I think you might be more successful in your search if you start looking at it from the bottom instead of from the top. Hypertrophy is the result - but what produces this result? A major factor is increased synthesis of contractile proteins. Almost always opposing processes in our body happen simultaniously. So we have breakdown of contractile proteins vs. synthesis of contractile proteins. If the first pathway is more strongly activated we achieve atrophy, if the second one dominates the result will be hypertrophy.

So it might be intresting to look what causes an increas in contractile protein synthesis and a decrease in contractile protein breakdown (e.g. hormons, look factors, etc.) And then go up a notch and look what causes this , etc.

But personally I do not believe that this search will lead anywhere. In such cases I always think back to the first semester and what a physics professor said in his first lecture: "We understand the real small process, llke intramolecular interactions and the huge ones like gravity and the lever rule but we are not nearly smart enough to extrapolate the big ones from the small ones."

So basically it would help you more to study training results or to study physiology and not "waste" time trying to draw training conclusions from physiology.


or just go to a gym and lift some fucking iron then eat BULK amounts of food!


^ This pretty much.

I look at it from a enviromental/physiological perspective. Muscle growth is a stress response to facilitate your bone structure moving increasingly heavy external (environmental) load. The whole reason your have muscles is to move about, and interact with, your environment. they will adapt to their environment much like the rest of your physiology to a degree. Muscle tissue is effectively modified Neural tissue (derived from the neuroectoderm). The most basic way of interpreting your nervous system is that it evolved to enable you to interact and respond to your environment.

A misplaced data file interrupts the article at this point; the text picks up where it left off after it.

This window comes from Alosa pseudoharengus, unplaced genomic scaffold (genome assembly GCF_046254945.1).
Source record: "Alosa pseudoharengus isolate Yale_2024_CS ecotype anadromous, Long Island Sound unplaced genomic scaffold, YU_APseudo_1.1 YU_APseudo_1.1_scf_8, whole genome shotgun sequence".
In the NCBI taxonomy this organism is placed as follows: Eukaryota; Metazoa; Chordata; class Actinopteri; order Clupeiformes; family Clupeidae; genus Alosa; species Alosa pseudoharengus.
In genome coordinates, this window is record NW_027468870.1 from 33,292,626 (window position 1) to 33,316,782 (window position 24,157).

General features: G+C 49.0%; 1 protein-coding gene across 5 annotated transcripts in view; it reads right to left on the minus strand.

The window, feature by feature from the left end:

Probably one of the most concise posts ever written on this site.


(PS: Would take an Englishman :D)


Itz all about teh sarcoplazmzzz!!


Pl33se sorc sacraplazmazz. I cant bye it at teh GNC.


Mechanical loading under conditions of cell fatigue causes the actin and myosin filaments to pull apart and tear slightly. The exposed frayed filaments attract satellite cells, growth factors, nutrients, etc. and are repaired thicker and stronger than they were before.


Seems like a thread for nerds


My advice would be to go to your local community college library and read an anatomy textbook on how the muscle works, a real, in depth study on what muscles are made of, what the different parts do, and how they interact with each other, and the whole body in general. Learn about the innervation, and how that whole system works together with the muscle. Then, once you learn all that, if you still want to find physiological reasons that make it hypertrophy....you probably wanna become a scientist, not a bodybuilder.


lol jesus you guys are gonna be miserable ol' C's when youre older...whats wrong with people trying to gain a bit of knowledge...

On topic though - I was reading today about the mechanics of reversibility in training, ie the opposite to hypertrophy adaptation... so basically why you "use it or lose it" - google it if you're interested, pretty cool stuff.


Also, a few topics for OP.

old school thoughts for muscle adaptation (but i think they are disregarded now, interesting none the less)

  • blood over circulation hypothesis
  • muscle hypoxia hypothesis
  • ATP debt theory

A more likely theory - energetic theory of muscle hypertrophy (talks about protein synthesis vs mechanical work)

ie rate of protein degradation x mechanical work = total degraded protein. ie 5RM x 1 rep < 5RM x 5 reps. (obviously)

  • Protein and carb intake post exercise and the effect on testosterone binding to androgen receptors. "up-regulation"

  • Neural factors...intramuscular coordination ie rate coding, recruitment, synchronisation.

-hyperplasia vs hypertrophy

There's just so many topics(which is a positive thing) its not funny but I hope this is helpful bud


Its called adaptive response, and it is sustainable provided all the bases (food, sleep, progressive overload) are covered